What EMDR In My Practice Looks Like?
Eye Movement Desensitization Reprocessing (EMDR) is a trauma focused therapy that targets disturbing memories spanning from childhood to adulthood and works towards eliminating feelings of distress. In the midst of experiencing trauma, you don’t have time to process and make sense of what happened to you. In order to survive, we tend to push forward despite our readiness to do so. Consequently, we store negative beliefs about ourselves surrounding the trauma in our neuro-networks.
Trauma comes in all forms. “Big” traumas can comprise natural disasters, the pandemic, births, death, marriage and divorce. “Small” traumas can consist of repeated verbal abuse, financial worries, interpersonal conflicts and non-life-threatening injuries. As the small traumas pile on throughout life, the negative belief (e.g., “I’m not good enough”) strengthens.
When clients make the decision to start therapy, the symptoms they typically want to address encompass crying spells, anger outbursts, anxiety, panic attacks, fear, obsessions, compulsions, and shock and disbelief. If you are repeatedly taught to scream and cry as a child to get attention then that is how a client will respond to not being heard as an adult with others without intervention. Through the process of EMDR we go back to the first time you experienced the negative belief (e.g., I’m not good enough) and work on making new connections about the experience looking back from the present day.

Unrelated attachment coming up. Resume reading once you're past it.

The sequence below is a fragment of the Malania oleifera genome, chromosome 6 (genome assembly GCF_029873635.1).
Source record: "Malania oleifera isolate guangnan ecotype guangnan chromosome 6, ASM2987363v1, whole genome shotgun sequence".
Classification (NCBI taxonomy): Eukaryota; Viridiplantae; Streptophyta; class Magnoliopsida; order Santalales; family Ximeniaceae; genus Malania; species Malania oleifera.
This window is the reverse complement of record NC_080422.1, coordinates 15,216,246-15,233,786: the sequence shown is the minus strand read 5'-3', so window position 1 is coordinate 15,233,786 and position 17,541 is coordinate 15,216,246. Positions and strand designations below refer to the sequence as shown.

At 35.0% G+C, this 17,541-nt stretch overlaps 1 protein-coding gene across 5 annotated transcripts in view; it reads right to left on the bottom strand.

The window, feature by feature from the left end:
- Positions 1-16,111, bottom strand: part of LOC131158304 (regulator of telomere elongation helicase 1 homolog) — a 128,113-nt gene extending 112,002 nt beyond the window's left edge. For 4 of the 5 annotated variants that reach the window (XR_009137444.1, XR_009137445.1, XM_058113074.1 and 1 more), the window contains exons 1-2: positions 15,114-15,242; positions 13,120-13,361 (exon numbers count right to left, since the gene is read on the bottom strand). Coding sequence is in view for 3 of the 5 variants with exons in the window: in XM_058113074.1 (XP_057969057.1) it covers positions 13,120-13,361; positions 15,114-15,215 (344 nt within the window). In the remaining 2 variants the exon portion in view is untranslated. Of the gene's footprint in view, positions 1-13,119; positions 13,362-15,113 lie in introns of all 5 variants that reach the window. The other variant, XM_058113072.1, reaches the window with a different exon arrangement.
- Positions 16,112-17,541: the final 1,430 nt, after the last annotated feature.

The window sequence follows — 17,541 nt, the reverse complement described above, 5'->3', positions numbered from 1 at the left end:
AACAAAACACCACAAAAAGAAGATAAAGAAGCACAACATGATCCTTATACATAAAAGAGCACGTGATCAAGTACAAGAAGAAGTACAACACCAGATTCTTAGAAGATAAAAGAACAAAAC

How does the process work?
EMDR is a more structured modality than standard psychotherapy. One constant aspect is that I use a personalized approach with all of my clients. This means that during our first session we will discuss what the presenting problem is and what the clients’ expectations of themselves look like once they are healed.
Phase 1: History Taking and Treatment Planning
My approach to history taking includes a genogram (in depth family tree), a developmental timeline and several questionnaires. The information that comes from history taking gives background to the client’s past, present and future challenges. With this information, we are able to formulate ‘targets’ which are disturbing memories that we want to address through EMDR.
Phase 2: Prep, Prep and Prep Some More
This is arguably one of the most important phases of EMDR. Further, preparation will begin from the start of therapy. During this stage, clients will be given resources to help them cope with stressors in daily life and incomplete sessions. Imagery and grounding techniques will be used in the beginning and end of sessions. Together the client and I will explore and reflect on their likes and dislikes of the different forms of preparation. During this time, I continue to walk my clients through the stages of EMDR to foster client empowerment.